On the official NYC taxi map, the Upper East Side ends at 86th Street, aside from a small sliver near Central Park, which extends up to 110th Street. The rectangle bounded by 86th, Madison, 110th, and the East River, is (supposedly) Spanish Harlem.
Those are the traditional borders, but the streets north of 86th are starting to look more like the old Upper East Side. Indeed, most sources now consider anything up to 96th Street to be part of that neighborhood. Gentrification will only accelerate as the Second Avenue Subway gets closer to completion. (The latest ever-changing due date is the end of 2016, but it is sure to move again.)
The Milton is typical of the dining and drinking establishments taking root in the upper Upper East Side, where rents are low enough to attract a younger crowd. The owner, Tomas Maher of 13th Street Entertainment, talks up the space’s “downtown vibe”. This neighborhood isn’t yet secure in its own skin, so the proprietors have to compare it to someplace else.
The chef, David Diaz, came out of the same ownership group’s Brasserie Beaumarchais in the Meatpacking District, but the two places couldn’t be less alike. The cuisine at The Milton is out of the gastropub playbook: like the owner, a fusion of Irish, English, and American styles. Appetizers and salads are $9–16, side dishes $7, mains $12–28 (but only two of them north of $18).
It’s not a particularly long menu, with just eight mains and no announced specials. It will be interesting to see if it changes seasonally. Otherwise, The Milton isn’t a gastropub. It’s just a pub: a good one.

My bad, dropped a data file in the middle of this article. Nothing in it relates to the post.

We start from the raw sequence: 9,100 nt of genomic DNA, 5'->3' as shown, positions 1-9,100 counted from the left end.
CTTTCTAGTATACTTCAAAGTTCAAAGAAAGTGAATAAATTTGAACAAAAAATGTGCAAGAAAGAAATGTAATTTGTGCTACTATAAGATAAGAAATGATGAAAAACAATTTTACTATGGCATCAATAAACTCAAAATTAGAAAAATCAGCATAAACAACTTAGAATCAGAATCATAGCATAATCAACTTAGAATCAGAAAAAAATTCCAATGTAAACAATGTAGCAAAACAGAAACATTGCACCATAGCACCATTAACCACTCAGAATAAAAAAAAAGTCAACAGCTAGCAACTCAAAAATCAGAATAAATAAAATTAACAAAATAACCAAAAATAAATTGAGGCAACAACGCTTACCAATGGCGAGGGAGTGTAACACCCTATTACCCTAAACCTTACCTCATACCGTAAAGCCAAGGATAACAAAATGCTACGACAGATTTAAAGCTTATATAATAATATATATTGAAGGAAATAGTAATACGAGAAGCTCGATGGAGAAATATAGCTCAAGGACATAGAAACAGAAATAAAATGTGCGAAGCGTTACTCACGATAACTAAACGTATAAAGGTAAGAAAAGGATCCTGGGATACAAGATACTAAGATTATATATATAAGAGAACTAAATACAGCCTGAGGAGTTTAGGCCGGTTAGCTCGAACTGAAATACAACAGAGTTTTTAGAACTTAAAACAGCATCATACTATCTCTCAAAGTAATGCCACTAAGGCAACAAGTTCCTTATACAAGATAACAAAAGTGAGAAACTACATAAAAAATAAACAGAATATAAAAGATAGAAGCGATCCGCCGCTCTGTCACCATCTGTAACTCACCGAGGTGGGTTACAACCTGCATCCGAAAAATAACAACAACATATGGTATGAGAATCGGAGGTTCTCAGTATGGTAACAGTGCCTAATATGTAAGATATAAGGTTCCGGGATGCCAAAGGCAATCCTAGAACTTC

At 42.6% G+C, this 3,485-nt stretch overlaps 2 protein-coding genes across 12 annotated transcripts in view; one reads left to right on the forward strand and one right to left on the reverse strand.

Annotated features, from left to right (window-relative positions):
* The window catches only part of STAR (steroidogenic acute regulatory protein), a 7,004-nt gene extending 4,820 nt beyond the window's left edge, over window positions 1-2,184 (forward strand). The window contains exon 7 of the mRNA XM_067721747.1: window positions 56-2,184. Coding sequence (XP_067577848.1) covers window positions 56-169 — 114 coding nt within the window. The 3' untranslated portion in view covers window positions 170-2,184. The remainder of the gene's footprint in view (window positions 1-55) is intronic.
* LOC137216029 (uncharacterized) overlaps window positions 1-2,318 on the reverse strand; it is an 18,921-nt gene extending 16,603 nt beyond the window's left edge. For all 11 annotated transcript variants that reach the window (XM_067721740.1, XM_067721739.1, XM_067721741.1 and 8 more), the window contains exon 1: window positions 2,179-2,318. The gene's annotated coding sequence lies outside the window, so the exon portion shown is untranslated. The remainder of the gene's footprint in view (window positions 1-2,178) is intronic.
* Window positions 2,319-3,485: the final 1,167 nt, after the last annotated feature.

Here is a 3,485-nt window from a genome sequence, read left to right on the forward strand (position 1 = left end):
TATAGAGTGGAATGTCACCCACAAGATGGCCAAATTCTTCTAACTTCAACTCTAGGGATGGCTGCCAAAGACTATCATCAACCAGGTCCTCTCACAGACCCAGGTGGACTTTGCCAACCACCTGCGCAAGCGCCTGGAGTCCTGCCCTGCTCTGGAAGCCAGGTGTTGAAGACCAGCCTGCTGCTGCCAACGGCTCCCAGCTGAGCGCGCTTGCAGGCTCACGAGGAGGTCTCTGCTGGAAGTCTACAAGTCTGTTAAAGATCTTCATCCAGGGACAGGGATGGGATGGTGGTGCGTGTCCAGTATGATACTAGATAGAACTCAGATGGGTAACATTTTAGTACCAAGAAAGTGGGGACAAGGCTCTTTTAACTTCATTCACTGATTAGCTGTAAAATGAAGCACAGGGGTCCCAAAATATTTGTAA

This is uncomplicated cuisine, but you’d be happy to have it again and again: a spicy Tuna Tartare ($16; above left) with a spicy kick from ponzu/xo sauce; Deviled Eggs ($9; above right) with lump crab meat and chopped chives.
We continued with the “Irish Joe” ($14; above left), really a sloppy joe with Guiness-braised short rib, swiss cheese, peas, and carrots on a potato roll. The Cottage Pie ($18; above right) features that same short rib with potato, under a thick, slightly leathery hood of fontina and swiss cheese.
I went back another evening and had the burger ($16; above), made with a rich house blend, served on a sesame seed challah bun.
There are just three desserts (all $8). We tried only one, and would gladly have it again: the cream puffs (left) made with choux pastry, vanilla cream, and caramel.
You’ll drink well here. Want wine? There are 22 bottles (half of them available by the glass), ranging from inexpensive ($30s–40s) and up, with a few reserve selections in the low $100s. Wines by the glass are all $13 and below.
Want beer? There are 25 choices in bottles and on tap, ranging from the familiar to the off-beat. When I asked about the McGargles red ale (new to me), the bartender offered a taste.
Cocktails are less expensive than their downtown counterparts, generally $11–13. The two I tried (both $12) were terrific: Off the Heid (Pigs Nose scotch, lemon, pineapple, honey, Velvet Falernum liqueur, Angostura bitters); Long day at the Office (bourbon, Campari, Cynar, vermouth).
Unlike your average pub, The Milton takes reservations, and if it hadn’t I probably never would’ve gone. However, it could have accommodated walk-ins at either of the times we tried it, 8:00pm on a Saturday, 6:30pm the following Friday.
Until the subway arrives, this part of town is a bit of a pain to get to, and it isn’t pretty, with half the street blocked for construction, a condition that will persist for at least another year and a half. But there are lots of cute bars that are well worth looking up, and you might as well start here.
The Milton (1754 Second Avenue between 91st & 92nd Streets, Upper East Side)
Food: British/Irish pub cuisine, through an American lens
Service: Very good for this type of place
Ambiance: A dark, comfortable, burnished wood and brick room